Step by Step

Twelve years ago, I would watch my now sister-in-law, drop and do ten each time she passed the fireplace in her bungalow living room. Often times she’d have to put down the laundry basket or a kid to complete her regimented sit ups, push ups, or jumping jacks.

“There’s no time for the gym but if I do something each time I pass the fireplace, by the end of the day, I’ve had my workout,” she’d say.

I thought she was crazy. I chalked it up to her days as a captain in the Unites States Army. Maybe that routine was hard to let go of.

Still there was no arguing she was in great shape. She was almost ten years my senior, had four small children, and was in much better condition than the twenty six year old me. There was something to her madness, I just wasn’t sure what it was. Working out had never been my thing and doing it in five minute spurts throughout the day was just plain depressing.

Seven years later, carrying some extra pounds and two babies of my own, I sought the advice of a nutritionist to get myself into shape.

Her recommendation was a novel one: eat less, exercise more. The eating less part, was a struggle but doable. Exercise more? With two small children in tow, how the hell was I supposed to do that?

“Forty five minutes of cardio, six days a week,” was what the nutritionist prescribed. I laughed.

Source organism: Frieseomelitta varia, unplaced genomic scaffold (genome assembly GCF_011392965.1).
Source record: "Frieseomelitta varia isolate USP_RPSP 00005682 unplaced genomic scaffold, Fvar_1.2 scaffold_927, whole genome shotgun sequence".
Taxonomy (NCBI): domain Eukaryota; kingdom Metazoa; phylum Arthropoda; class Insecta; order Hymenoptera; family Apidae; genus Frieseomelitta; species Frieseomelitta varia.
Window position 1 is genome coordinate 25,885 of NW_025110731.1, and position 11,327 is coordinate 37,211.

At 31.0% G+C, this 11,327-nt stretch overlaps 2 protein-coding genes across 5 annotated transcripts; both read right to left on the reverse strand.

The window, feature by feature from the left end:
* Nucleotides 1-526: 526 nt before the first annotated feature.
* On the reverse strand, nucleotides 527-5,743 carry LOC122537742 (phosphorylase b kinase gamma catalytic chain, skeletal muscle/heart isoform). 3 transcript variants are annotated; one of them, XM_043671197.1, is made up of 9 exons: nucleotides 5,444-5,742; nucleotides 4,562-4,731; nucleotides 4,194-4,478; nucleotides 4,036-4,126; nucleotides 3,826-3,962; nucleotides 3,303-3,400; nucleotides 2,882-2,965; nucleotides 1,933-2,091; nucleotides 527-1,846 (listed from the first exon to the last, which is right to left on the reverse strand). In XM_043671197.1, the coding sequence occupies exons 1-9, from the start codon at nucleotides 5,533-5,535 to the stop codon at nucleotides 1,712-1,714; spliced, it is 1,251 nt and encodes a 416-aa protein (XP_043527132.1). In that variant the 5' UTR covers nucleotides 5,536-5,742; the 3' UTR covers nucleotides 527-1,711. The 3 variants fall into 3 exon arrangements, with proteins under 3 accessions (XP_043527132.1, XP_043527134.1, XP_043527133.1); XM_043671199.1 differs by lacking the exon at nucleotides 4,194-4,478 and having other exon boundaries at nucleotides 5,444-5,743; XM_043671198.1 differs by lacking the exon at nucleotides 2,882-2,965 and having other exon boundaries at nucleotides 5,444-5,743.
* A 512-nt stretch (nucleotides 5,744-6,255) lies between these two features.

Week one I decided I’d do twenty. Usually between 7 and 8 at night, after my husband was home, dinner was done, and the kids were cozy in their jammies, I’d hop on the treadmill and huff my way to the day’s end.

By week two my husband set up a little black and white TV in eye shot of the treadmill. By the end of that week, thirty minutes was not that big a deal, the length of a Seinfeld re-run or a cooking show.

By the end of that first month, I’d worked my way up to forty-five minutes which often became an hour to finish whatever program I’d started. Exercise was quickly becoming something I looked forward to. It made me feel good and I was seeing the difference.

Last summer, while sitting around the pool, a friend asked me if I wanted to go for a run the next day.

“I don’t run,” I said. Sure I was still doing the treadmill most days, but that was only a kind a sorta run. My friend was a real runner the kind that did marathons. 

“We’re going tomorrow morning at 7, just join us.”

“Okay,” I said, fully planning to cancel by text around 6:45. 

But the next morning I found myself more curious than tired. So I went. Three women, all runners, and me. For the first mile I talked non-stop. If I could wind my way through a conversation, I might forget that I was not on my treadmill. By mile two, I was feeling okay, good actually. And by the time we reached the coffee shop that was our finish line, I felt like I could keep going. 

I did it. Until that moment I wasn’t even sure I wanted to do it. Running long distance had never been a stated goal of mine (of which there are many). But slowly, step by step, jog by jog, I was a runner. 

This morning out on my now daily jog, I thought of my sister-in-law and her crazy regimen. I get it now. 

Life happens in increments. It’s daunting, impossible even, to “get into shape”, “lose twenty pounds”, “find the love of your life” or “write a novel.”  But if you do it carrot by carrot, date by date, word by word, most things are possible.

You just have to be willing to drop and do ten. 


  1. I find it my routine to check your blog every other day on my planning. My big sister has given me much advice in the past year, I'm hoping that never ends.

  2. Thanks JayceeJuice! I learn a lot from you too. xxoo